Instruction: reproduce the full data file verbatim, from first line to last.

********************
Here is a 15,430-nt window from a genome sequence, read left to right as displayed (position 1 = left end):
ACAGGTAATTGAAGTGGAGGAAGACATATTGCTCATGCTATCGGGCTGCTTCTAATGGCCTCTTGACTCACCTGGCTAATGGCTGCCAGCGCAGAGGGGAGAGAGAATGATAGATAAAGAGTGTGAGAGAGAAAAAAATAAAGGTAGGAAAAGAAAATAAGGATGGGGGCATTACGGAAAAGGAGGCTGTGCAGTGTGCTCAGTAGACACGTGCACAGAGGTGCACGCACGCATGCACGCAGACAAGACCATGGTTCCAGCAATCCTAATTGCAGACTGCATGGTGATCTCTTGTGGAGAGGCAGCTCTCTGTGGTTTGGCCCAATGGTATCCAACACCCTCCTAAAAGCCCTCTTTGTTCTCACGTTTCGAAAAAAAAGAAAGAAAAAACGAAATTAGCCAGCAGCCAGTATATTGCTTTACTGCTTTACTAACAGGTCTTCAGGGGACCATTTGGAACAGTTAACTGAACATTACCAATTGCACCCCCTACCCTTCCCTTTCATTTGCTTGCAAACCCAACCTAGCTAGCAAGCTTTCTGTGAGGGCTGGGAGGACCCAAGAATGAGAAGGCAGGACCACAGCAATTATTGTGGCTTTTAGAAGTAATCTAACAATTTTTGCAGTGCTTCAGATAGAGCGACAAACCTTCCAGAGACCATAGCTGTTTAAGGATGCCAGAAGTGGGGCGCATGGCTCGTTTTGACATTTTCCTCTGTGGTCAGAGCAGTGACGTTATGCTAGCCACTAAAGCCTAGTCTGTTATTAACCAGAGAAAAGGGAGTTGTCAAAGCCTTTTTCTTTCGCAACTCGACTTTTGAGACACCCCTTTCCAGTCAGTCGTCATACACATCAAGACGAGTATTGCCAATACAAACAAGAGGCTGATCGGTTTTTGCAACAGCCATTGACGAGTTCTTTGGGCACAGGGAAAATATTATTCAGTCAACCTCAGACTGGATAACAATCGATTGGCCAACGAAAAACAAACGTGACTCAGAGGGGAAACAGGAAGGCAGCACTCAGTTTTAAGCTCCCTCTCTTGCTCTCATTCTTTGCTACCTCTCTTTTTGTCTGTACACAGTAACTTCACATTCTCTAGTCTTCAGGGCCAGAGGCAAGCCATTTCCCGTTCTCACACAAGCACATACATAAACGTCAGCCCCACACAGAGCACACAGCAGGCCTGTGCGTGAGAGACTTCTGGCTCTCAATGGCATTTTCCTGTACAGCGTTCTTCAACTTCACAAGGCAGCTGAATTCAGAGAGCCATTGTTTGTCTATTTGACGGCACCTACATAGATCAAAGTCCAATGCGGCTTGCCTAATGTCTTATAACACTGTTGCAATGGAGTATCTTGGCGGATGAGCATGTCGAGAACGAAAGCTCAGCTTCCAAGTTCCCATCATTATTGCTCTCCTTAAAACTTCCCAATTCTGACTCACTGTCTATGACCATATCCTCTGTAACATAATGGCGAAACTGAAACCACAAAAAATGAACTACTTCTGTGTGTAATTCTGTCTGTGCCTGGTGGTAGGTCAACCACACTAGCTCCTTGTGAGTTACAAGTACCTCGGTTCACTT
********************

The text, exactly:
Here is a 15,430-nt window from a genome sequence, read left to right as displayed (position 1 = left end):
ACAGGTAATTGAAGTGGAGGAAGACATATTGCTCATGCTATCGGGCTGCTTCTAATGGCCTCTTGACTCACCTGGCTAATGGCTGCCAGCGCAGAGGGGAGAGAGAATGATAGATAAAGAGTGTGAGAGAGAAAAAAATAAAGGTAGGAAAAGAAAATAAGGATGGGGGCATTACGGAAAAGGAGGCTGTGCAGTGTGCTCAGTAGACACGTGCACAGAGGTGCACGCACGCATGCACGCAGACAAGACCATGGTTCCAGCAATCCTAATTGCAGACTGCATGGTGATCTCTTGTGGAGAGGCAGCTCTCTGTGGTTTGGCCCAATGGTATCCAACACCCTCCTAAAAGCCCTCTTTGTTCTCACGTTTCGAAAAAAAAGAAAGAAAAAACGAAATTAGCCAGCAGCCAGTATATTGCTTTACTGCTTTACTAACAGGTCTTCAGGGGACCATTTGGAACAGTTAACTGAACATTACCAATTGCACCCCCTACCCTTCCCTTTCATTTGCTTGCAAACCCAACCTAGCTAGCAAGCTTTCTGTGAGGGCTGGGAGGACCCAAGAATGAGAAGGCAGGACCACAGCAATTATTGTGGCTTTTAGAAGTAATCTAACAATTTTTGCAGTGCTTCAGATAGAGCGACAAACCTTCCAGAGACCATAGCTGTTTAAGGATGCCAGAAGTGGGGCGCATGGCTCGTTTTGACATTTTCCTCTGTGGTCAGAGCAGTGACGTTATGCTAGCCACTAAAGCCTAGTCTGTTATTAACCAGAGAAAAGGGAGTTGTCAAAGCCTTTTTCTTTCGCAACTCGACTTTTGAGACACCCCTTTCCAGTCAGTCGTCATACACATCAAGACGAGTATTGCCAATACAAACAAGAGGCTGATCGGTTTTTGCAACAGCCATTGACGAGTTCTTTGGGCACAGGGAAAATATTATTCAGTCAACCTCAGACTGGATAACAATCGATTGGCCAACGAAAAACAAACGTGACTCAGAGGGGAAACAGGAAGGCAGCACTCAGTTTTAAGCTCCCTCTCTTGCTCTCATTCTTTGCTACCTCTCTTTTTGTCTGTACACAGTAACTTCACATTCTCTAGTCTTCAGGGCCAGAGGCAAGCCATTTCCCGTTCTCACACAAGCACATACATAAACGTCAGCCCCACACAGAGCACACAGCAGGCCTGTGCGTGAGAGACTTCTGGCTCTCAATGGCATTTTCCTGTACAGCGTTCTTCAACTTCACAAGGCAGCTGAATTCAGAGAGCCATTGTTTGTCTATTTGACGGCACCTACATAGATCAAAGTCCAATGCGGCTTGCCTAATGTCTTATAACACTGTTGCAATGGAGTATCTTGGCGGATGAGCATGTCGAGAACGAAAGCTCAGCTTCCAAGTTCCCATCATTATTGCTCTCCTTAAAACTTCCCAATTCTGACTCACTGTCTATGACCATATCCTCTGTAACATAATGGCGAAACTGAAACCACAAAAAATGAACTACTTCTGTGTGTAATTCTGTCTGTGCCTGGTGGTAGGTCAACCACACTAGCTCCTTGTGAGTTACAAGTACCTCGGTTCACTT